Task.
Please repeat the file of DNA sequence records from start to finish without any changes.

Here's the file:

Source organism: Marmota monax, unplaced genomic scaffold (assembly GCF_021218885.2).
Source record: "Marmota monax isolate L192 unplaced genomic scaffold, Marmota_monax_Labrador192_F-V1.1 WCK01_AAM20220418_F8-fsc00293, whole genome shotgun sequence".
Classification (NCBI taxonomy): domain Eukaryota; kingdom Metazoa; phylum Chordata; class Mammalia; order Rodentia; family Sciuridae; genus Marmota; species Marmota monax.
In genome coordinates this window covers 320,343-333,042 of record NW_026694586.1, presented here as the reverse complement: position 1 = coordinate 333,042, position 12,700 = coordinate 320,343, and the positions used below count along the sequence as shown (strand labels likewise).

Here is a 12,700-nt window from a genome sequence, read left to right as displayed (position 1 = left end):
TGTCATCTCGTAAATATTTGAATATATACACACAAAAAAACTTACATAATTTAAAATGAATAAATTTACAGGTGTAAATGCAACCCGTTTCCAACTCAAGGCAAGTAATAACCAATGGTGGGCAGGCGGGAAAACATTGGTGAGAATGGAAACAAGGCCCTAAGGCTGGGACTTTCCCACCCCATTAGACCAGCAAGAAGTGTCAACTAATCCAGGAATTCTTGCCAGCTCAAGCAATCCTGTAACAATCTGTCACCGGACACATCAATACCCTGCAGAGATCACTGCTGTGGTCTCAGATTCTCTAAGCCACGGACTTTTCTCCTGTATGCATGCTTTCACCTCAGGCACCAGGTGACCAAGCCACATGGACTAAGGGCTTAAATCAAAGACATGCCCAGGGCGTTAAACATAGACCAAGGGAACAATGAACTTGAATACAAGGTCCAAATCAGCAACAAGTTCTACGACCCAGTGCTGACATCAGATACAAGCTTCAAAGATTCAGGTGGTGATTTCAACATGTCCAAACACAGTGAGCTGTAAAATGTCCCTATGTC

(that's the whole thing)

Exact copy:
Source organism: Marmota monax, unplaced genomic scaffold (assembly GCF_021218885.2).
Source record: "Marmota monax isolate L192 unplaced genomic scaffold, Marmota_monax_Labrador192_F-V1.1 WCK01_AAM20220418_F8-fsc00293, whole genome shotgun sequence".
Classification (NCBI taxonomy): domain Eukaryota; kingdom Metazoa; phylum Chordata; class Mammalia; order Rodentia; family Sciuridae; genus Marmota; species Marmota monax.
In genome coordinates this window covers 320,343-333,042 of record NW_026694586.1, presented here as the reverse complement: position 1 = coordinate 333,042, position 12,700 = coordinate 320,343, and the positions used below count along the sequence as shown (strand labels likewise).

Here is a 12,700-nt window from a genome sequence, read left to right as displayed (position 1 = left end):
TGTCATCTCGTAAATATTTGAATATATACACACAAAAAAACTTACATAATTTAAAATGAATAAATTTACAGGTGTAAATGCAACCCGTTTCCAACTCAAGGCAAGTAATAACCAATGGTGGGCAGGCGGGAAAACATTGGTGAGAATGGAAACAAGGCCCTAAGGCTGGGACTTTCCCACCCCATTAGACCAGCAAGAAGTGTCAACTAATCCAGGAATTCTTGCCAGCTCAAGCAATCCTGTAACAATCTGTCACCGGACACATCAATACCCTGCAGAGATCACTGCTGTGGTCTCAGATTCTCTAAGCCACGGACTTTTCTCCTGTATGCATGCTTTCACCTCAGGCACCAGGTGACCAAGCCACATGGACTAAGGGCTTAAATCAAAGACATGCCCAGGGCGTTAAACATAGACCAAGGGAACAATGAACTTGAATACAAGGTCCAAATCAGCAACAAGTTCTACGACCCAGTGCTGACATCAGATACAAGCTTCAAAGATTCAGGTGGTGATTTCAACATGTCCAAACACAGTGAGCTGTAAAATGTCCCTATGTC